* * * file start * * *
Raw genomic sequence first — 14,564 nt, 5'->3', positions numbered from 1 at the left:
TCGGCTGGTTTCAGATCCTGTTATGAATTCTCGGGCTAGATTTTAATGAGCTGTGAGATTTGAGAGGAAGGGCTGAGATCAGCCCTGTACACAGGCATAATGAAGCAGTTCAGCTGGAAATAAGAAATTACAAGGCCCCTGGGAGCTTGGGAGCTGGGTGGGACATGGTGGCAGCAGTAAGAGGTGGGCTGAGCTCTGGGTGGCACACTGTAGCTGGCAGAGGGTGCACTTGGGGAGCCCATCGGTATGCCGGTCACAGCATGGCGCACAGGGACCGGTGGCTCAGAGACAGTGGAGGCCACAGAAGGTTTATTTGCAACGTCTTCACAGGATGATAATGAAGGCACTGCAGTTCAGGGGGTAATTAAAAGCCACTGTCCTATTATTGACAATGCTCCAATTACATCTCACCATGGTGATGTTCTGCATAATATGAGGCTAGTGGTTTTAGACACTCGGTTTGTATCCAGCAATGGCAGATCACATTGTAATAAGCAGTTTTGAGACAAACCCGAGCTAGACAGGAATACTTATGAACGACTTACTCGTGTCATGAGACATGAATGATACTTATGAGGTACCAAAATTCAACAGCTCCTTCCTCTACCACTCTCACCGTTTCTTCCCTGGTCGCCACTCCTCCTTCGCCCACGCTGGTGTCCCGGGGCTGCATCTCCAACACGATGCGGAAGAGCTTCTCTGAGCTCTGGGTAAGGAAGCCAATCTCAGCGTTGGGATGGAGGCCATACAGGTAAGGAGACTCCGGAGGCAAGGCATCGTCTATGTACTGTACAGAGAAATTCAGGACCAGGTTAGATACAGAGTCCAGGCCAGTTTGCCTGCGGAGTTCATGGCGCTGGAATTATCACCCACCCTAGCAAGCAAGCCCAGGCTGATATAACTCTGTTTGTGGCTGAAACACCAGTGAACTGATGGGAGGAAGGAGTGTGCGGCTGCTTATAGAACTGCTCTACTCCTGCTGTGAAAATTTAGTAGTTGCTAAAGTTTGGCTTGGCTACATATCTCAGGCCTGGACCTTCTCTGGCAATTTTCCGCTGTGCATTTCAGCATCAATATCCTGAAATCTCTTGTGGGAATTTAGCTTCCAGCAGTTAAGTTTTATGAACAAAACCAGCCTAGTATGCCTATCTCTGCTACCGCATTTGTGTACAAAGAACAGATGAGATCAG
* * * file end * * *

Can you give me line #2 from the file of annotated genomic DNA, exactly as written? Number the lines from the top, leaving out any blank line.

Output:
TCGGCTGGTTTCAGATCCTGTTATGAATTCTCGGGCTAGATTTTAATGAGCTGTGAGATTTGAGAGGAAGGGCTGAGATCAGCCCTGTACACAGGCATAATGAAGCAGTTCAGCTGGAAATAAGAAATTACAAGGCCCCTGGGAGCTTGGGAGCTGGGTGGGACATGGTGGCAGCAGTAAGAGGTGGGCTGAGCTCTGGGTGGCACACTGTAGCTGGCAGAGGGTGCACTTGGGGAGCCCATCGGTATGCCGGTCACAGCATGGCGCACAGGGACCGGTGGCTCAGAGACAGTGGAGGCCACAGAAGGTTTATTTGCAACGTCTTCACAGGATGATAATGAAGGCACTGCAGTTCAGGGGGTAATTAAAAGCCACTGTCCTATTATTGACAATGCTCCAATTACATCTCACCATGGTGATGTTCTGCATAATATGAGGCTAGTGGTTTTAGACACTCGGTTTGTATCCAGCAATGGCAGATCACATTGTAATAAGCAGTTTTGAGACAAACCCGAGCTAGACAGGAATACTTATGAACGACTTACTCGTGTCATGAGACATGAATGATACTTATGAGGTACCAAAATTCAACAGCTCCTTCCTCTACCACTCTCACCGTTTCTTCCCTGGTCGCCACTCCTCCTTCGCCCACGCTGGTGTCCCGGGGCTGCATCTCCAACACGATGCGGAAGAGCTTCTCTGAGCTCTGGGTAAGGAAGCCAATCTCAGCGTTGGGATGGAGGCCATACAGGTAAGGAGACTCCGGAGGCAAGGCATCGTCTATGTACTGTACAGAGAAATTCAGGACCAGGTTAGATACAGAGTCCAGGCCAGTTTGCCTGCGGAGTTCATGGCGCTGGAATTATCACCCACCCTAGCAAGCAAGCCCAGGCTGATATAACTCTGTTTGTGGCTGAAACACCAGTGAACTGATGGGAGGAAGGAGTGTGCGGCTGCTTATAGAACTGCTCTACTCCTGCTGTGAAAATTTAGTAGTTGCTAAAGTTTGGCTTGGCTACATATCTCAGGCCTGGACCTTCTCTGGCAATTTTCCGCTGTGCATTTCAGCATCAATATCCTGAAATCTCTTGTGGGAATTTAGCTTCCAGCAGTTAAGTTTTATGAACAAAACCAGCCTAGTATGCCTATCTCTGCTACCGCATTTGTGTACAAAGAACAGATGAGATCAG